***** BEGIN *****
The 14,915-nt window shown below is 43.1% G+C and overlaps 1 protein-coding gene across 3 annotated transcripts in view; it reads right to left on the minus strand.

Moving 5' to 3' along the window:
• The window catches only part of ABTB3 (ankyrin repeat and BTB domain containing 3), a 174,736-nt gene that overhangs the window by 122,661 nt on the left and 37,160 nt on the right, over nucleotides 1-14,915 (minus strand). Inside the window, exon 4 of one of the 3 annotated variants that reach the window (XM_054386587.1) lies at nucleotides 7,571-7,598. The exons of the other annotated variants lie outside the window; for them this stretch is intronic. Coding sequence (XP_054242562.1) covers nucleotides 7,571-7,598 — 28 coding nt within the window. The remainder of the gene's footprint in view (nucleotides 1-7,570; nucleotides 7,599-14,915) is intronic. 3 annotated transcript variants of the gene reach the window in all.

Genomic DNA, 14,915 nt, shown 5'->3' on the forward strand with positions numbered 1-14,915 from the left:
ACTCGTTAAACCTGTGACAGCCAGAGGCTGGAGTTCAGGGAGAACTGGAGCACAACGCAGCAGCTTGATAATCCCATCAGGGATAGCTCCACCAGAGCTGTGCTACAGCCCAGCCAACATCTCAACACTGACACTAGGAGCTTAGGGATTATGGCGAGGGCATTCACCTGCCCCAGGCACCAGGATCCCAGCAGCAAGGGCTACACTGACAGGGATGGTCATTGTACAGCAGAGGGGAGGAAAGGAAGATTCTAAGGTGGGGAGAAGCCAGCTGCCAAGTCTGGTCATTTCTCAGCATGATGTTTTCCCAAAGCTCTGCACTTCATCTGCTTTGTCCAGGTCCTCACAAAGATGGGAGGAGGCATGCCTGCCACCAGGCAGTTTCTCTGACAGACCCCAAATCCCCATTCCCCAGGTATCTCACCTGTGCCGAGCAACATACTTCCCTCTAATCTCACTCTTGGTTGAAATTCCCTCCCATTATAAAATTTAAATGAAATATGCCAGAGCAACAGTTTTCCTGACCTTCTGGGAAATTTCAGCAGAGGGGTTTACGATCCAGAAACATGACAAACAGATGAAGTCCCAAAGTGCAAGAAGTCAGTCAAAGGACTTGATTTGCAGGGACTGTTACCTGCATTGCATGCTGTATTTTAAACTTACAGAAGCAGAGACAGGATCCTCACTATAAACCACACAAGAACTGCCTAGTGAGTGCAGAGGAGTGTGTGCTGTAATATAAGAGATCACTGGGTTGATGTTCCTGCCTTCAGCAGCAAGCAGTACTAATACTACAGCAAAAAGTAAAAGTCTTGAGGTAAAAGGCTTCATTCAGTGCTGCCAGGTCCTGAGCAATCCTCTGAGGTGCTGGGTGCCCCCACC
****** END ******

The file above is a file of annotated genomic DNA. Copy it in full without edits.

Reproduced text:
The 14,915-nt window shown below is 43.1% G+C and overlaps 1 protein-coding gene across 3 annotated transcripts in view; it reads right to left on the minus strand.

Moving 5' to 3' along the window:
• The window catches only part of ABTB3 (ankyrin repeat and BTB domain containing 3), a 174,736-nt gene that overhangs the window by 122,661 nt on the left and 37,160 nt on the right, over nucleotides 1-14,915 (minus strand). Inside the window, exon 4 of one of the 3 annotated variants that reach the window (XM_054386587.1) lies at nucleotides 7,571-7,598. The exons of the other annotated variants lie outside the window; for them this stretch is intronic. Coding sequence (XP_054242562.1) covers nucleotides 7,571-7,598 — 28 coding nt within the window. The remainder of the gene's footprint in view (nucleotides 1-7,570; nucleotides 7,599-14,915) is intronic. 3 annotated transcript variants of the gene reach the window in all.

Genomic DNA, 14,915 nt, shown 5'->3' on the forward strand with positions numbered 1-14,915 from the left:
ACTCGTTAAACCTGTGACAGCCAGAGGCTGGAGTTCAGGGAGAACTGGAGCACAACGCAGCAGCTTGATAATCCCATCAGGGATAGCTCCACCAGAGCTGTGCTACAGCCCAGCCAACATCTCAACACTGACACTAGGAGCTTAGGGATTATGGCGAGGGCATTCACCTGCCCCAGGCACCAGGATCCCAGCAGCAAGGGCTACACTGACAGGGATGGTCATTGTACAGCAGAGGGGAGGAAAGGAAGATTCTAAGGTGGGGAGAAGCCAGCTGCCAAGTCTGGTCATTTCTCAGCATGATGTTTTCCCAAAGCTCTGCACTTCATCTGCTTTGTCCAGGTCCTCACAAAGATGGGAGGAGGCATGCCTGCCACCAGGCAGTTTCTCTGACAGACCCCAAATCCCCATTCCCCAGGTATCTCACCTGTGCCGAGCAACATACTTCCCTCTAATCTCACTCTTGGTTGAAATTCCCTCCCATTATAAAATTTAAATGAAATATGCCAGAGCAACAGTTTTCCTGACCTTCTGGGAAATTTCAGCAGAGGGGTTTACGATCCAGAAACATGACAAACAGATGAAGTCCCAAAGTGCAAGAAGTCAGTCAAAGGACTTGATTTGCAGGGACTGTTACCTGCATTGCATGCTGTATTTTAAACTTACAGAAGCAGAGACAGGATCCTCACTATAAACCACACAAGAACTGCCTAGTGAGTGCAGAGGAGTGTGTGCTGTAATATAAGAGATCACTGGGTTGATGTTCCTGCCTTCAGCAGCAAGCAGTACTAATACTACAGCAAAAAGTAAAAGTCTTGAGGTAAAAGGCTTCATTCAGTGCTGCCAGGTCCTGAGCAATCCTCTGAGGTGCTGGGTGCCCCCACC